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Tablet security: Best practices for the tablet computer onslaught
This article is part of the April 2011 Vol. 2, No. 2 issue of Network Evolution
Adoption of tablet devices by business users has been astonishingly quick, taking some IT departments by surprise and wondering what to do about tablet security and support. To some extent, tablets can be treated like smartphones with the same mobile operating systems. But tablets are not just big flat smartphones -- they tend to be used differently and thus pose some unique challenges of their own. In the companion to this article, we explored the influx of tablet devices and related mobile security risks in the IT environment. Here we'll discuss how to mitigate those risks. Leverage smartphone mobile security practices Companies that rely on corporate-standard phones to ensure security will have more trouble embracing tablets. Employers may procure tablets for specific use cases, but this alone will not address all tablet demands. Instead, IT must facilitate safe business use of many different employee-owned tablets. Companies that are already securing employee-liable smartphones can start by applying smartphone mobile device ...
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Features in this issue
As iPhone OS Wi-Fi clients proliferate in the enterprise, IT must troubleshoot iPhone Wi-Fi connection problems and a host of other iPad WLAN problems. Here's how to solve basic iPad and iPhone Wi-Fi connection problems.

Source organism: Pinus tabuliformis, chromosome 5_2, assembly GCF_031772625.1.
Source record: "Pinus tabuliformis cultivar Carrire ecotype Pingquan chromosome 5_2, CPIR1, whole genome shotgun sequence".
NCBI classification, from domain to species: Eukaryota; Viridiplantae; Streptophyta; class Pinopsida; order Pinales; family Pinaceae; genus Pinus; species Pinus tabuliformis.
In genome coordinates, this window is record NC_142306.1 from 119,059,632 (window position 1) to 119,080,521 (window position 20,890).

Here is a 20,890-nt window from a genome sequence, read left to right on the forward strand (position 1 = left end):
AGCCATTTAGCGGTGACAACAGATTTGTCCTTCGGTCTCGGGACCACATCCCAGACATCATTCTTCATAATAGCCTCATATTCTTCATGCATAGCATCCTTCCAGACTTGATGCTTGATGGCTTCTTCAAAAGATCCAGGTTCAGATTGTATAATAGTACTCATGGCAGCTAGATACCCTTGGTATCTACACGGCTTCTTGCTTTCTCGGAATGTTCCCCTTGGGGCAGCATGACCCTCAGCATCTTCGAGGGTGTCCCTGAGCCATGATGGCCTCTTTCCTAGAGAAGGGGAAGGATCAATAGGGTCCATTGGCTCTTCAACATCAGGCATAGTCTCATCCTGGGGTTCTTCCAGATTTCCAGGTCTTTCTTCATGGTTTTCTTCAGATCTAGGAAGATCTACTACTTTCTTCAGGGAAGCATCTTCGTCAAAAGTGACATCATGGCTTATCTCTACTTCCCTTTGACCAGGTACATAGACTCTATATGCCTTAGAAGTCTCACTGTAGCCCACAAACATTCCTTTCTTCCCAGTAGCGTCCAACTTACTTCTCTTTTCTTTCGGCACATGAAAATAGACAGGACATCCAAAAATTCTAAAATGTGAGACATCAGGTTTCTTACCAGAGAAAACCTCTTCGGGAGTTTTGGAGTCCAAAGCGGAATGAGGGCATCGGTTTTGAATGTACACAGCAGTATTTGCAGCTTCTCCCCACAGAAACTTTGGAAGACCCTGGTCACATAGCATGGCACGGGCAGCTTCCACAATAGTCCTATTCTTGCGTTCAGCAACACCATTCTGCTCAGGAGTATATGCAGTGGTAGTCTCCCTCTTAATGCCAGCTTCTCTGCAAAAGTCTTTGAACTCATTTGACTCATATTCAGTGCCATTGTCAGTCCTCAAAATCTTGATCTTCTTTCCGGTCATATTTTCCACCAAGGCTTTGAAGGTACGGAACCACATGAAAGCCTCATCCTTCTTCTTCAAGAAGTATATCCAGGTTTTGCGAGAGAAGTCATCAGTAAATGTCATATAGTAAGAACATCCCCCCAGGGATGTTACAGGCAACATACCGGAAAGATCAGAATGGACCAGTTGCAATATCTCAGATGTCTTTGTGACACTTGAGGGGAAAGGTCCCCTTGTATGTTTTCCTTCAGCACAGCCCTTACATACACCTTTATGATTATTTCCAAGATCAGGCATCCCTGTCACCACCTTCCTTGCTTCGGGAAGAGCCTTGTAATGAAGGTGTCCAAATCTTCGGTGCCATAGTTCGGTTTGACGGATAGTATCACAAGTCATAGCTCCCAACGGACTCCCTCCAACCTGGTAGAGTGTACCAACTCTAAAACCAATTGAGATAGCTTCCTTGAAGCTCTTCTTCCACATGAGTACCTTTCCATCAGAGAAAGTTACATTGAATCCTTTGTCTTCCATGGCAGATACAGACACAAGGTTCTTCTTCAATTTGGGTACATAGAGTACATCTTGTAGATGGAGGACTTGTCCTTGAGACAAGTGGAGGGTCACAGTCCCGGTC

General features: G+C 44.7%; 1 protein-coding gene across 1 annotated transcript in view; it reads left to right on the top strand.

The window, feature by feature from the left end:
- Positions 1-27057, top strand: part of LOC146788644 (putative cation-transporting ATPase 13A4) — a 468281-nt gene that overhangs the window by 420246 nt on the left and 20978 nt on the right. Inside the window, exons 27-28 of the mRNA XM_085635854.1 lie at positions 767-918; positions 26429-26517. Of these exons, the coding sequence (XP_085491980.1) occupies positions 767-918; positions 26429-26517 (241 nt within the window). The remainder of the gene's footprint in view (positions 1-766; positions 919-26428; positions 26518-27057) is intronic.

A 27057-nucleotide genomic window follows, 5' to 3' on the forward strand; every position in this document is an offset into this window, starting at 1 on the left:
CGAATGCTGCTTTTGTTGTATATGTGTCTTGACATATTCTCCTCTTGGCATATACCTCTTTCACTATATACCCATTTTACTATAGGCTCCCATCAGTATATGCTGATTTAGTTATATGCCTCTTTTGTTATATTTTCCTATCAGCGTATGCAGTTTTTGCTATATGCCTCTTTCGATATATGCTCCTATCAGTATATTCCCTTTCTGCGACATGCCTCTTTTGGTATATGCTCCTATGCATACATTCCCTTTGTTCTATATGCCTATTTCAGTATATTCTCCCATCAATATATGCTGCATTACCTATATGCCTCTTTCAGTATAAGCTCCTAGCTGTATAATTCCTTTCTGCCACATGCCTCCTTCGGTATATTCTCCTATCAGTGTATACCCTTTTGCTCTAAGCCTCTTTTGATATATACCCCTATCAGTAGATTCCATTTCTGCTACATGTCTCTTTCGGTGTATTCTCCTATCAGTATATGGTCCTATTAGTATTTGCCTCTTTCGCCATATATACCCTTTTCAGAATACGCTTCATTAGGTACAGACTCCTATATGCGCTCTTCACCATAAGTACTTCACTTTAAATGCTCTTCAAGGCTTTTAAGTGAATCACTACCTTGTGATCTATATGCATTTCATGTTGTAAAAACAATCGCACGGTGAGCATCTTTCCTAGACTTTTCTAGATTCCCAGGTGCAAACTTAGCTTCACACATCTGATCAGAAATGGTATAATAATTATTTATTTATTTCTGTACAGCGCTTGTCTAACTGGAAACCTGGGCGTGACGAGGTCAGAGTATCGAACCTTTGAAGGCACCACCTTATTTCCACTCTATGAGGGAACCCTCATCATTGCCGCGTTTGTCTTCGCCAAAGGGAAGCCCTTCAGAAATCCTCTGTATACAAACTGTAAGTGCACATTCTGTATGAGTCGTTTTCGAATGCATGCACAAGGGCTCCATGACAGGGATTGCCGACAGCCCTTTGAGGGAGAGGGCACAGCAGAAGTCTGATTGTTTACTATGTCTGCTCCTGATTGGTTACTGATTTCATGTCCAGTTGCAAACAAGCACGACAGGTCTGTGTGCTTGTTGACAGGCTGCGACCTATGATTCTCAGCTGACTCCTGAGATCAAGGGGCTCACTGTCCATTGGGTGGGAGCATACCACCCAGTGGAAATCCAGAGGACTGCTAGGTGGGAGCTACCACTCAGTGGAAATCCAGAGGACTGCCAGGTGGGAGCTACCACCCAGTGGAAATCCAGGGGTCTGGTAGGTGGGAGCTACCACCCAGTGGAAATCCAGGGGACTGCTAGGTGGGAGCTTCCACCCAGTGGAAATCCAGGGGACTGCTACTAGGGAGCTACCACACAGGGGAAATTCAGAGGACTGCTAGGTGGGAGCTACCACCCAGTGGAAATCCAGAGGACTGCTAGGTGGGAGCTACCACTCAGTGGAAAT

Tablets are taking the enterprise by storm, and tablet security is a major concern. Find out which mobile device security best practices you're already using can apply to tablets, and which you will need to revisit to keep tablets secure.
Wireless LAN integration means upgrading wired networks with new equipment and traffic prioritization to avoid bottlenecks between the networks and provide QoS for wireless multimedia applications, including WLAN voice and video.
Enterprise Wi-Fi coverage is a key aspect of communications infrastructure planning as dual-mode smartphones and mobile handsets replace desk phones. Successful Wi-Fi strategies must incorporate hybrid technologies like DAS, femtocell and FMC.
Combining wired and wireless LAN security solutions may be a plus for smaller companies, but larger enterprises fear security integration could result in vulnerabilities.
News in this issue
With an integrated network management vision, two organizations improved security and reliability, and have made steps towards a fully integrated network. But will we get there?
To deploy unified network management, enterprises must look at the current network infrastructure, how users connect to the network and possibly embracing platforms like the cloud.